Tuberculosis infections pose serious threat in Vietnam

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Báo Thanh Niên English - 27 month(s) ago 4 readings

Two of every five Vietnamese citizens in recent survey were found infected with latent tuberculosis that could emerge into the disease once the immune system becomes weak, according to Vietnam’s National Tuberculosis Program.

Dinh Ngoc Sy, the program’s chairman and director of the Hanoi-based National Lung Diseases Hospital, said around 70,000 new patients are diagnosed with active tuberculosis every year in the country.

“The number is still high despite a national program to control tuberculosis. It shows a slow response in detecting and treating the disease,” he said.

There are around 200,000 new latent tuberculosis patients and the disease kills 30,000 people every year. About 40 percent of new patients are between 22 and 44 years old with a majority of the males.

In Vietnam, there are between 5,000 and 6,000 patients with multiple drug resistant version of the infectious disease that attacks the lungs and is spread through the air when patients cough, sneeze or otherwise transmit their saliva.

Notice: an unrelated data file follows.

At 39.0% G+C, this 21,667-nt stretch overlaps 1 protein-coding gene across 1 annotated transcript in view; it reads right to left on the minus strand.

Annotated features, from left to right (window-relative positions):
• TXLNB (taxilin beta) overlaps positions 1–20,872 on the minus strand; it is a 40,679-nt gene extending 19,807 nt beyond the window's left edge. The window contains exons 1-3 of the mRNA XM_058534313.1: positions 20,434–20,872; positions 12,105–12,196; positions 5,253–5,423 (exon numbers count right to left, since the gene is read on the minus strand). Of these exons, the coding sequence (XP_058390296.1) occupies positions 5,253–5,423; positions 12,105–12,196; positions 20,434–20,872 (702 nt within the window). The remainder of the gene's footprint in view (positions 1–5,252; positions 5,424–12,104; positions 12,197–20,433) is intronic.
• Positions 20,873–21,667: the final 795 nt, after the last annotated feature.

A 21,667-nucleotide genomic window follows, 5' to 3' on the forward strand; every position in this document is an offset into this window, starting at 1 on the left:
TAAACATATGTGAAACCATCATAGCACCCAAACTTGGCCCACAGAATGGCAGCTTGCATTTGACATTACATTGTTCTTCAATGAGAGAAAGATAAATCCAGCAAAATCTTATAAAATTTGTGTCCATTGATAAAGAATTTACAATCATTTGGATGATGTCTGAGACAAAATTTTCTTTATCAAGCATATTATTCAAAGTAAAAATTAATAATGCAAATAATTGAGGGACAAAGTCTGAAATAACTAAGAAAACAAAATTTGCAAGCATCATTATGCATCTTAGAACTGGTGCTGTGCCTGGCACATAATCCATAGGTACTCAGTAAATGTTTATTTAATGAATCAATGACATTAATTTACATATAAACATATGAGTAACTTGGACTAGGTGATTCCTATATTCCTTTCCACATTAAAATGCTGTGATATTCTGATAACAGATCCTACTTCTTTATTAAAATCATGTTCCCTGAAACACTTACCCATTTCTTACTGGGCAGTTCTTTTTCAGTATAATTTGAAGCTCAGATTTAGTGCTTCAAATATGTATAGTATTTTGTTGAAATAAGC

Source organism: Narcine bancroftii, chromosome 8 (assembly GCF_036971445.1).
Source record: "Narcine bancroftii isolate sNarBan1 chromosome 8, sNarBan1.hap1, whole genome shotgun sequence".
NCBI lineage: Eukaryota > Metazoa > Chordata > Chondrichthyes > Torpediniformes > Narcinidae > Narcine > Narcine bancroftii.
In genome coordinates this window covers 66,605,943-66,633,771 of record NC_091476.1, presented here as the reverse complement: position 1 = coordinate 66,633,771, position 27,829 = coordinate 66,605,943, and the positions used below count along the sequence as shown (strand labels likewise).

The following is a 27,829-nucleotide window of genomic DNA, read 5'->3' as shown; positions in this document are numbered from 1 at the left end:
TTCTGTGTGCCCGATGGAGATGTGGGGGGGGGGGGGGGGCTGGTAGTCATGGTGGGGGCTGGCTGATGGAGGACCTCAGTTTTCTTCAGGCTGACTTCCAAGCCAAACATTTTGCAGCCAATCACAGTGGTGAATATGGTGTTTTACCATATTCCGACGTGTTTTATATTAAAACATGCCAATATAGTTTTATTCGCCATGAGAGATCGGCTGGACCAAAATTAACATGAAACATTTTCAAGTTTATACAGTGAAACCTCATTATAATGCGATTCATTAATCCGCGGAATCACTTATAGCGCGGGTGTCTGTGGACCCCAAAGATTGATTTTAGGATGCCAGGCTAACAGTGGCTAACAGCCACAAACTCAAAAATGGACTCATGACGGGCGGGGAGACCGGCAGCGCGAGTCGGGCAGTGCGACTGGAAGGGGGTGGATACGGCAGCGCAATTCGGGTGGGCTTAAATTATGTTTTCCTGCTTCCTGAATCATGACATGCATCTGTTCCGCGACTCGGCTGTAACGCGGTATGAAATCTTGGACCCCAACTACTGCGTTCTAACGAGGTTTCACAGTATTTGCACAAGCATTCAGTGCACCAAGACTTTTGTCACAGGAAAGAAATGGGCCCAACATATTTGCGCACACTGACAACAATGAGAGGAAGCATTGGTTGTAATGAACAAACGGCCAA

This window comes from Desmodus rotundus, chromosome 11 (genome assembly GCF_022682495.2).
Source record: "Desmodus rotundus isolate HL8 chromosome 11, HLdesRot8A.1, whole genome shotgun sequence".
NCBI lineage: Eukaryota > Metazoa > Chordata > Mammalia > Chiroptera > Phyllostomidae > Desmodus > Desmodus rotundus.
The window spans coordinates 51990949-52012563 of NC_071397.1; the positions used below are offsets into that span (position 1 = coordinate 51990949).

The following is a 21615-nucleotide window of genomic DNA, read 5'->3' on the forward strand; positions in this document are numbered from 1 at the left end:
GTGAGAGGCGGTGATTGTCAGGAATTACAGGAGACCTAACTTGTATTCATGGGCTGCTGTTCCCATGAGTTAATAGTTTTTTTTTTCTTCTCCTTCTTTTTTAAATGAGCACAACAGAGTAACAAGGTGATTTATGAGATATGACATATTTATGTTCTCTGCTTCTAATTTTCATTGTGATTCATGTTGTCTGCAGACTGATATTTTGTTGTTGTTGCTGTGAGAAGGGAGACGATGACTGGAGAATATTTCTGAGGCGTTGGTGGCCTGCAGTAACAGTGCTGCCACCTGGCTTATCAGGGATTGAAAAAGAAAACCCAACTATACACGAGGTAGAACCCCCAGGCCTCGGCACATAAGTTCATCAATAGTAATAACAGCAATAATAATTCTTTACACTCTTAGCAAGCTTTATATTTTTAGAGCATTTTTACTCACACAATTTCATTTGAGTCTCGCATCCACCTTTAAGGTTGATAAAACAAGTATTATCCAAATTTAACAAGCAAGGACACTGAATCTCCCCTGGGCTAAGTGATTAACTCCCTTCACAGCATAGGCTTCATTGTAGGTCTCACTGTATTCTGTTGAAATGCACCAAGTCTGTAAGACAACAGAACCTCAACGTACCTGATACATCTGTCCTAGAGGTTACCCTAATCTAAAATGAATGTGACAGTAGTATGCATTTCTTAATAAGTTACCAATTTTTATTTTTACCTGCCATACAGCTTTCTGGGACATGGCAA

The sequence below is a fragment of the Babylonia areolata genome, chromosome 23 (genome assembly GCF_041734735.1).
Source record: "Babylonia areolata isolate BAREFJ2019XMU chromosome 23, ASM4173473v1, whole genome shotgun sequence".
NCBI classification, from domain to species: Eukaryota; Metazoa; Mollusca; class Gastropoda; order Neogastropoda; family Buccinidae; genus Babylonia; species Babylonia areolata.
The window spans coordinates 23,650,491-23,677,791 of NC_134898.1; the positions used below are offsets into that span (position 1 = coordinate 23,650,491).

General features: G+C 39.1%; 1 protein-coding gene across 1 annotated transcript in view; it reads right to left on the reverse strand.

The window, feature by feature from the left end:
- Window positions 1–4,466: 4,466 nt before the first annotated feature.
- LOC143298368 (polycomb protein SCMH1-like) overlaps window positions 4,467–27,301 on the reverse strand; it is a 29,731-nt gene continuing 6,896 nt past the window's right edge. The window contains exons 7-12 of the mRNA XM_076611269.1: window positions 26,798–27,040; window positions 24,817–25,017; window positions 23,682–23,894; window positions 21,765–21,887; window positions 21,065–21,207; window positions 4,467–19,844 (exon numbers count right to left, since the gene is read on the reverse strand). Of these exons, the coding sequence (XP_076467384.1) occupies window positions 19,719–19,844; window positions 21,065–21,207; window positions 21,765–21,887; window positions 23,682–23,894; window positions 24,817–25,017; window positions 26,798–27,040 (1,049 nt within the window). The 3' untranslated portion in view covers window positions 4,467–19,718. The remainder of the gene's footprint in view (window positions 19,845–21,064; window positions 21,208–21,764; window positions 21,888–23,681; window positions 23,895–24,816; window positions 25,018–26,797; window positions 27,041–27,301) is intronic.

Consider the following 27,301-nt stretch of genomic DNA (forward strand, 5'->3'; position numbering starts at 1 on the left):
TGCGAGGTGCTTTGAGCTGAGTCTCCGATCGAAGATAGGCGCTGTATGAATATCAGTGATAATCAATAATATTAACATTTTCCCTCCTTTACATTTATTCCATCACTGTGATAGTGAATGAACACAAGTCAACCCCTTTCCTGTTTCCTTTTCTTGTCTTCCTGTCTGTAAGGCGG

Doctors said around seven percent of patients do not get themselves examined or treated because they were embarrassed that people would know they had the infectious disease.

Others did not follow the whole treatment process or comply with preventive measures, like having individual sets of utensils, to avoid the disease spreading to other members of the family, they said.

Doctor Pham Quang Tue of the National Lung Diseases Hospital warned against a high proportion of AIDS patients contracting tuberculosis.

“Many AIDS patients are afraid of discrimination and reluctant to go to hospital for examination. Their illness would worsen and pose high risk for spreading the (tuberculosis) disease in the community,” he said.

Many doctors complained of a lack of human resources in controlling tuberculosis.

“After our generation, I wonder who would work to control the disease. We have been unable to recruit any doctor,” said a doctor at a lung disease hospital in the central region. He said medical students were generally not interested in treating this disease.

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